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Pushing Back Against Netflix, Iflix Offloads Its Africa Business to Focus on Asia

December 23, 2018

Iflix, backed by Sky (recently acquired by Comcast), is a Netflix competitor in the emerging-markets. 

 

It is now leaving Africa to double down on its business in Asia.  Completion of this deal means that Iflix’s market coverage will be trimmed to 23 countries, including India, markets in Southeast Asia, the Middle East and more.  

 

The Malaysia-based company announced it has sold the remaining Africa business — Kwesé Iflix — to Econet Group, a telecom firm that is already an investor in its streaming business. 

 

Iflix CEO Mark Britt said the company will double down on Asian markets.

“It has been an incredible journey and learning experience, launching our service and now we’re focusing Iflix’s commitment to our core markets in Asia, particularly Indonesia, Malaysia and the Philippines which continue to grow from strength to strength,” Iflix co-founder and CEO Mark Britt said in a statement.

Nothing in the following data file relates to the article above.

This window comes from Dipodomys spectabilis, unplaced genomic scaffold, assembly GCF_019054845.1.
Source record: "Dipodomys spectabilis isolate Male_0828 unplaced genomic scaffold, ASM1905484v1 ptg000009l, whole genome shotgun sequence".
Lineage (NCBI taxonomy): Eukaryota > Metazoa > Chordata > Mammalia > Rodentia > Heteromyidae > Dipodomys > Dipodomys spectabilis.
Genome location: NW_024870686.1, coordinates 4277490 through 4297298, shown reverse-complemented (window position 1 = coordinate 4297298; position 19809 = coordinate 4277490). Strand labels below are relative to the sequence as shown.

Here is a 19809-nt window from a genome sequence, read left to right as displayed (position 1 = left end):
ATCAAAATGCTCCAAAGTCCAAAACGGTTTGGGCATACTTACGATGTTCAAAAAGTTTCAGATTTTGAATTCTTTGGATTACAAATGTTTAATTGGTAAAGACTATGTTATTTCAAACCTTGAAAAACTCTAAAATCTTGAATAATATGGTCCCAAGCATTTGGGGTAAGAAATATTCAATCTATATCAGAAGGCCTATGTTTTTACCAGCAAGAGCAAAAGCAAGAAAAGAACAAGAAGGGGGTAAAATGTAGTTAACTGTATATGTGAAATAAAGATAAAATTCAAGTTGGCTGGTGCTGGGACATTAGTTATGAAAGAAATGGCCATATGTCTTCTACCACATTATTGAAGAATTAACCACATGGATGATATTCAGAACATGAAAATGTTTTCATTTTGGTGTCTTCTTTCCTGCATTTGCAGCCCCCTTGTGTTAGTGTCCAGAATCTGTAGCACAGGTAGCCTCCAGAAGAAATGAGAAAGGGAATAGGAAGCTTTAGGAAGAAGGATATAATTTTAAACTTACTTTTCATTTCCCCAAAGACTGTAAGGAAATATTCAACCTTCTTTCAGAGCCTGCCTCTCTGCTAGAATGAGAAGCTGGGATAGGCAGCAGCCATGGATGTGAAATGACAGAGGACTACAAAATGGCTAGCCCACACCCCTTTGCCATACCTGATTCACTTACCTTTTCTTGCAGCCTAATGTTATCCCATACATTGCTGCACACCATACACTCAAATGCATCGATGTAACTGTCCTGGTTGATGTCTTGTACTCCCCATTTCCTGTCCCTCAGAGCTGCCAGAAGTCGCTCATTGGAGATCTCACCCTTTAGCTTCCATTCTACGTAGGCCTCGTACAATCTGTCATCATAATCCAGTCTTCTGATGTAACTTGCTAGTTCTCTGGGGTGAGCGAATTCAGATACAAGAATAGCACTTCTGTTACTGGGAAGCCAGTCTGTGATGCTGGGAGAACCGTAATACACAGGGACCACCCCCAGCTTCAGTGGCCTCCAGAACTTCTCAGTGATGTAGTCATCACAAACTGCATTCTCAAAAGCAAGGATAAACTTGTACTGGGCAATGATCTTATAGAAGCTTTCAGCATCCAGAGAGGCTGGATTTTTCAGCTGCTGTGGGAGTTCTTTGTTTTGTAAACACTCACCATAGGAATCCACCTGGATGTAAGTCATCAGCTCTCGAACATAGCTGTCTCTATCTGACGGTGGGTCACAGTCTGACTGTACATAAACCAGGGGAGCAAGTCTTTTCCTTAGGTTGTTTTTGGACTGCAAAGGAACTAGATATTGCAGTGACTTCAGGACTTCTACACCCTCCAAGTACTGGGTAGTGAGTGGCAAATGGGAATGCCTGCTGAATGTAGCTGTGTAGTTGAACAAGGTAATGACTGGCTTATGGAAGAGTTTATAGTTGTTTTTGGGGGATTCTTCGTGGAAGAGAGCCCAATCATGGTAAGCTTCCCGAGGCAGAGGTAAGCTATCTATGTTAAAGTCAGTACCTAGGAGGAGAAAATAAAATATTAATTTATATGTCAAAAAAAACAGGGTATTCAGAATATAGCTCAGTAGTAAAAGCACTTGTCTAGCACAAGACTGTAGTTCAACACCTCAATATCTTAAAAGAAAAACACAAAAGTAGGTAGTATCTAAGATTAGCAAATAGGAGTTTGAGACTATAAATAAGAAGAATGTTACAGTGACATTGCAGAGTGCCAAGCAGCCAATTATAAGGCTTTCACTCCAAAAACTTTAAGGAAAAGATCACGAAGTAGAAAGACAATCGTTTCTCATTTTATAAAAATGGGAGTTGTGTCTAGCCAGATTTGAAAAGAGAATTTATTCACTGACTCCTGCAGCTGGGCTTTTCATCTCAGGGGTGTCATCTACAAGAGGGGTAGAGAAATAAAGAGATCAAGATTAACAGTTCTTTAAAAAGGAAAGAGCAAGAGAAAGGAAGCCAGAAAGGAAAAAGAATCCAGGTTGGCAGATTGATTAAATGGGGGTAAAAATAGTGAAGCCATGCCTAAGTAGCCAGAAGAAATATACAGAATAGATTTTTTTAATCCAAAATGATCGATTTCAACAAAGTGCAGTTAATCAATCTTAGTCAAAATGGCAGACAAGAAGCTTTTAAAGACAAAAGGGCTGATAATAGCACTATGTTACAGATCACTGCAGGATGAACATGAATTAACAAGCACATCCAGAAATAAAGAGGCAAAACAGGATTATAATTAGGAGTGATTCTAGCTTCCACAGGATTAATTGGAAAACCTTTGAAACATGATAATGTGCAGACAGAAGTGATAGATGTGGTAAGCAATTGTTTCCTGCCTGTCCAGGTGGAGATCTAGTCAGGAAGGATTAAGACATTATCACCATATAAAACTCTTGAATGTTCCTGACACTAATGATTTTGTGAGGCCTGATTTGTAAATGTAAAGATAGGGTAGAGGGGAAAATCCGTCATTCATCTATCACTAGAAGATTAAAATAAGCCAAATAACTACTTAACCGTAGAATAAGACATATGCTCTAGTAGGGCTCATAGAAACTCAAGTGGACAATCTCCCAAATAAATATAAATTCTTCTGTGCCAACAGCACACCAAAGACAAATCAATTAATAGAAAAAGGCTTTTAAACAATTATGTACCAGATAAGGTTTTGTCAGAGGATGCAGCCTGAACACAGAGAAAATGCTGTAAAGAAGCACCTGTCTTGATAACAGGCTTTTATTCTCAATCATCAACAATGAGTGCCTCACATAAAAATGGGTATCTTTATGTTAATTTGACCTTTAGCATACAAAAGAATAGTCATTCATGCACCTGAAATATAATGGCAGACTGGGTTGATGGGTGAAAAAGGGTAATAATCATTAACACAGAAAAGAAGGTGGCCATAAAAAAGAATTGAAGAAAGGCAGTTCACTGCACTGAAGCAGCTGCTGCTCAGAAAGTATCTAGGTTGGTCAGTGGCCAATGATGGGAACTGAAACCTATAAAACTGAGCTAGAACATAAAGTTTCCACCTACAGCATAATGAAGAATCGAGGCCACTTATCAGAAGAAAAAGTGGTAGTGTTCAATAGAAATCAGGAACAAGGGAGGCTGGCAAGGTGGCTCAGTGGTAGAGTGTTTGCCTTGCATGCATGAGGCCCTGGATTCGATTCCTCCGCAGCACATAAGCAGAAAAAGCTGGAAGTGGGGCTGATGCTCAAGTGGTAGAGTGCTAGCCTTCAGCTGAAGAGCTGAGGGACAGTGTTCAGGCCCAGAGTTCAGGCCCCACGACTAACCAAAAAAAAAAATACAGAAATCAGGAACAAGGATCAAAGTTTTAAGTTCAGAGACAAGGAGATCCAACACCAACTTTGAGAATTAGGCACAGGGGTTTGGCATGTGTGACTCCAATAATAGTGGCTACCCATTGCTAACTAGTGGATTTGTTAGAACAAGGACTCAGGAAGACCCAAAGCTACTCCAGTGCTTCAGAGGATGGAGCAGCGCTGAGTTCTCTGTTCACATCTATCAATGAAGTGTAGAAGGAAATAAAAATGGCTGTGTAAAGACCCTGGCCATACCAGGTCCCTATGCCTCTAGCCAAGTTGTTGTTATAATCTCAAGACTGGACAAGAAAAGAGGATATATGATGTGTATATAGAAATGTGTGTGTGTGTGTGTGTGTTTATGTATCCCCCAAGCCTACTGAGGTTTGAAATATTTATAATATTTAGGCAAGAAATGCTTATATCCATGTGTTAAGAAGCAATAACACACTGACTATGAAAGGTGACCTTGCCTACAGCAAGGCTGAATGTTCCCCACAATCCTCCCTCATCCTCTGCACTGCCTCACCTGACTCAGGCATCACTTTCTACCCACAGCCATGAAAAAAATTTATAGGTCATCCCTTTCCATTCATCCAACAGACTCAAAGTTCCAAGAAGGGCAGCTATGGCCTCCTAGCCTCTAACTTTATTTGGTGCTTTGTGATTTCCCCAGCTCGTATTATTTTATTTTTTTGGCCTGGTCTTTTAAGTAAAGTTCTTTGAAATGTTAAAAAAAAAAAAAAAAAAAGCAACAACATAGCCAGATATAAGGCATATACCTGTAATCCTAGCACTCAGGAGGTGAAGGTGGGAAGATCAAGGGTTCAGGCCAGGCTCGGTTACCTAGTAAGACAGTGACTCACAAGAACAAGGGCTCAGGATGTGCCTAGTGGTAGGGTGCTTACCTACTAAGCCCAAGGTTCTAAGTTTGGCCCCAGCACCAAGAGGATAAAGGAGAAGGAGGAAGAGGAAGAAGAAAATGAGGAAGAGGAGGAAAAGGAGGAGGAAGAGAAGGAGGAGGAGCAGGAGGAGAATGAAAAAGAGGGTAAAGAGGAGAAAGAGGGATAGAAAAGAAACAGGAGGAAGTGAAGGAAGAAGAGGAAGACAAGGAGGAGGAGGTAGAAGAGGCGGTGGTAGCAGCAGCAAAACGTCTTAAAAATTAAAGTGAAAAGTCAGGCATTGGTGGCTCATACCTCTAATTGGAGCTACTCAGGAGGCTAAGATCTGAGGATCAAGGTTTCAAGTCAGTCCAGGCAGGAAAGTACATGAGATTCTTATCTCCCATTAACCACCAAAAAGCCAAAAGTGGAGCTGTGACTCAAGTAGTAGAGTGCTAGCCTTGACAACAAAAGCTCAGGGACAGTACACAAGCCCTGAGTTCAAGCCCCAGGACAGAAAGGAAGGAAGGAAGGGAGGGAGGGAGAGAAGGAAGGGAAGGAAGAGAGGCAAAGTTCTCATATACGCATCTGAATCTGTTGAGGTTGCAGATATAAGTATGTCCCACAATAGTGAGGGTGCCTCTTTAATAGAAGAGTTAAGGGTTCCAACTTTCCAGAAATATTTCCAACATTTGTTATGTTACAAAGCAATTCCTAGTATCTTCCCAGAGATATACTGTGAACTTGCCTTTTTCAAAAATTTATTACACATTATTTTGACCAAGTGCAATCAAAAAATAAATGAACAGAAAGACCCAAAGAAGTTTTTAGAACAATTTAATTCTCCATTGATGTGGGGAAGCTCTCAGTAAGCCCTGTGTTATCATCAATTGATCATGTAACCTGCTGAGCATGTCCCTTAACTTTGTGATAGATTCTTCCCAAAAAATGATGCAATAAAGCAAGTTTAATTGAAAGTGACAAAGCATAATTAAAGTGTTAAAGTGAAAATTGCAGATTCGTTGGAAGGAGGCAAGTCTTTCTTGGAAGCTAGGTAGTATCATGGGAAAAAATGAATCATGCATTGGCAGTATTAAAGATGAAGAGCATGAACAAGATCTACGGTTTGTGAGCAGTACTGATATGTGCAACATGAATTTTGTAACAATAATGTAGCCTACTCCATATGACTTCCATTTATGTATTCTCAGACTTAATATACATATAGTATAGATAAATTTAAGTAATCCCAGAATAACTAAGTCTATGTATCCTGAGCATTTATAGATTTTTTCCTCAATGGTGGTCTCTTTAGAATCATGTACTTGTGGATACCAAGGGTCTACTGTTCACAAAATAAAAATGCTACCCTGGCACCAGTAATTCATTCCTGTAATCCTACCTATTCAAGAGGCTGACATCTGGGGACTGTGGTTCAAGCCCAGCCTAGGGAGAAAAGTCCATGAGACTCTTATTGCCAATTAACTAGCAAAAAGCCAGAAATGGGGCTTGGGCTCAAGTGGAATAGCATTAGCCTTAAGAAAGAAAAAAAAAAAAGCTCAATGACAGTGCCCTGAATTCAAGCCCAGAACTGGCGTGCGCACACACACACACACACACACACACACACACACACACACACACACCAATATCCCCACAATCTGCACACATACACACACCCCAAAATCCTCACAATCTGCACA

Iflix has raised nearly $300 million to date from investors that included British broadcaster Sky, U.S. Hearst Communications, broadband and TV provider Liberty Global and Malaysia-based Catcha Group.  

 

Iflix offers a freemium service with a paid tier that costs around $3 per month.  It claims an audience of “millions” of users. 

Its biggest rival is Netflix, which has begun testing more aggressive pricing in Malaysia — Iflix’s home market — through a mobile-only package that lowers its subscription cost to RM17, or around $4, each month. 

 

Netflix is attempting to put Iflix and other regional players such as HOOQ — which doesn’t operate in Malaysia — under pressure as they press ahead and expand their cheaper subscription model to more markets in Asia.  

 

 

Both Iflix and HOOQ pivoted to freemium earlier this year, and Iflix, in particular, has doubled down on sourcing its own supply.  The Malaysian firm this month initiated a $5 million program to back around 30 independent content makers across Asia as it bids to widen its local programming library to compete with rivals which, in Asia, include traditional TV. 

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